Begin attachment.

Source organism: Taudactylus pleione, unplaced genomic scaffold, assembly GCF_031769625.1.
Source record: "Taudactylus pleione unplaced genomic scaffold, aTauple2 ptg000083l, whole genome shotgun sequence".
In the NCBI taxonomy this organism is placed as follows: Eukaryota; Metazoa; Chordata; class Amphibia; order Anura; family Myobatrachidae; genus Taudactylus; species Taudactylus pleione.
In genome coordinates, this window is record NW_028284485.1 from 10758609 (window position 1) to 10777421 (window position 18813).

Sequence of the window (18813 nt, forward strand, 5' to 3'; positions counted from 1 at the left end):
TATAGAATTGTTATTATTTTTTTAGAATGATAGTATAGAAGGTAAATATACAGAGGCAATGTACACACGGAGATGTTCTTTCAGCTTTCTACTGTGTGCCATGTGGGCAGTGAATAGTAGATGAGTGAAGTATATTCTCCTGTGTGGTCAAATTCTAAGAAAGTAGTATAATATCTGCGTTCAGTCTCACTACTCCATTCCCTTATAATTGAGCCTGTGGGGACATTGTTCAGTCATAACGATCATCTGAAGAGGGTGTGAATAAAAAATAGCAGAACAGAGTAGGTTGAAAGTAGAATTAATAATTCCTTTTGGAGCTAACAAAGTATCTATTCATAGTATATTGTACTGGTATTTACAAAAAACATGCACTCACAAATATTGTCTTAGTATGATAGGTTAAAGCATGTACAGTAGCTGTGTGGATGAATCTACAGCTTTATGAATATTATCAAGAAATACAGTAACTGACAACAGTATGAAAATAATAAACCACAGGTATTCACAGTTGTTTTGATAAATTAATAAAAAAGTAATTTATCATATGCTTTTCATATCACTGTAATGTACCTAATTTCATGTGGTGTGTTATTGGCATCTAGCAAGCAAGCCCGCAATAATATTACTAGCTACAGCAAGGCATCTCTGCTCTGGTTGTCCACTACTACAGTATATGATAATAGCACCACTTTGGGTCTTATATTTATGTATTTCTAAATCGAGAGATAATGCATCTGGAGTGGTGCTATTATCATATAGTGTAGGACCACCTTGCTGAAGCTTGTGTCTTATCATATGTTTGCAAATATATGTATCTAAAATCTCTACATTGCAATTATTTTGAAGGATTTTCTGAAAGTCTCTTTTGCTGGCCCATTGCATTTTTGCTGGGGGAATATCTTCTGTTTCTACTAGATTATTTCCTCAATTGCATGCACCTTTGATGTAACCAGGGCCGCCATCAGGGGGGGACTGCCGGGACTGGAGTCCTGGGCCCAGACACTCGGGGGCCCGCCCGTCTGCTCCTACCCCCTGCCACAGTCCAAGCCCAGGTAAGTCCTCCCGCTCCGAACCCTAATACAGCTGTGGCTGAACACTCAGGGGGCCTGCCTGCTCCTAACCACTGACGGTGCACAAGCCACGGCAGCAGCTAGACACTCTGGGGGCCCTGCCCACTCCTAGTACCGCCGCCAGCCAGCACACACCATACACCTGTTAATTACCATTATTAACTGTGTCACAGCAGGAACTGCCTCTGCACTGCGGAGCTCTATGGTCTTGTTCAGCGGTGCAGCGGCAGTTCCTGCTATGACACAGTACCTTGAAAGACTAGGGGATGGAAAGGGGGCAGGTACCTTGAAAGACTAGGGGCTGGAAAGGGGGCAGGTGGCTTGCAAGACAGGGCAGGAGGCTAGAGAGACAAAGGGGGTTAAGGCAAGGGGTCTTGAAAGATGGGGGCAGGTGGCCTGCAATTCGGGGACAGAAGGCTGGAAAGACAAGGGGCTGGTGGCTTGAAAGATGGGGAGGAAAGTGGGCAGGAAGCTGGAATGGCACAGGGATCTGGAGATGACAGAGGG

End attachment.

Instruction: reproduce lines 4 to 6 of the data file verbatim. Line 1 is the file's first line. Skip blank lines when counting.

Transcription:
In genome coordinates, this window is record NW_028284485.1 from 10758609 (window position 1) to 10777421 (window position 18813).

Sequence of the window (18813 nt, forward strand, 5' to 3'; positions counted from 1 at the left end):
TATAGAATTGTTATTATTTTTTTAGAATGATAGTATAGAAGGTAAATATACAGAGGCAATGTACACACGGAGATGTTCTTTCAGCTTTCTACTGTGTGCCATGTGGGCAGTGAATAGTAGATGAGTGAAGTATATTCTCCTGTGTGGTCAAATTCTAAGAAAGTAGTATAATATCTGCGTTCAGTCTCACTACTCCATTCCCTTATAATTGAGCCTGTGGGGACATTGTTCAGTCATAACGATCATCTGAAGAGGGTGTGAATAAAAAATAGCAGAACAGAGTAGGTTGAAAGTAGAATTAATAATTCCTTTTGGAGCTAACAAAGTATCTATTCATAGTATATTGTACTGGTATTTACAAAAAACATGCACTCACAAATATTGTCTTAGTATGATAGGTTAAAGCATGTACAGTAGCTGTGTGGATGAATCTACAGCTTTATGAATATTATCAAGAAATACAGTAACTGACAACAGTATGAAAATAATAAACCACAGGTATTCACAGTTGTTTTGATAAATTAATAAAAAAGTAATTTATCATATGCTTTTCATATCACTGTAATGTACCTAATTTCATGTGGTGTGTTATTGGCATCTAGCAAGCAAGCCCGCAATAATATTACTAGCTACAGCAAGGCATCTCTGCTCTGGTTGTCCACTACTACAGTATATGATAATAGCACCACTTTGGGTCTTATATTTATGTATTTCTAAATCGAGAGATAATGCATCTGGAGTGGTGCTATTATCATATAGTGTAGGACCACCTTGCTGAAGCTTGTGTCTTATCATATGTTTGCAAATATATGTATCTAAAATCTCTACATTGCAATTATTTTGAAGGATTTTCTGAAAGTCTCTTTTGCTGGCCCATTGCATTTTTGCTGGGGGAATATCTTCTGTTTCTACTAGATTATTTCCTCAATTGCATGCACCTTTGATGTAACCAGGGCCGCCATCAGGGGGGGACTGCCGGGACTGGAGTCCTGGGCCCAGACACTCGGGGGCCCGCCCGTCTGCTCCTACCCCCTGCCACAGTCCAAGCCCAGGTAAGTCCTCCCGCTCCGAACCCTAATACAGCTGTGGCTGAACACTCAGGGGGCCTGCCTGCTCCTAACCACTGACGGTGCACAAGCCACGGCAGCAGCTAGACACTCTGGGGGCCCTGCCCACTCCTAGTACCGCCGCCAGCCAGCACACACCATACACCTGTTAATTACCATTATTAACTGTGTCACAGCAGGAACTGCCTCTGCACTGCGGAGCTCTATGGTCTTGTTCAGCGGTGCAGCGGCAGTTCCTGCTATGACACAGTACCTTGAAAGACTAGGGGATGGAAAGGGGGCAGGTACCTTGAAAGACTAGGGGCTGGAAAGGGGGCAGGTGGCTTGCAAGACAGGGCAGGAGGCTAGAGAGACAAAGGGGGTTAAGGCAAGGGGTCTTGAAAGATGGGGGCAGGTGGCCTGCAATTCGGGGACAGAAGGCTGGAAAGACAAGGGGCTGGTGGCTTGAAAGATGGGGAGGAAAGTGGGCAGGAAGCTGGAATGGCACAGGGATCTGGAGATGACAGAGGG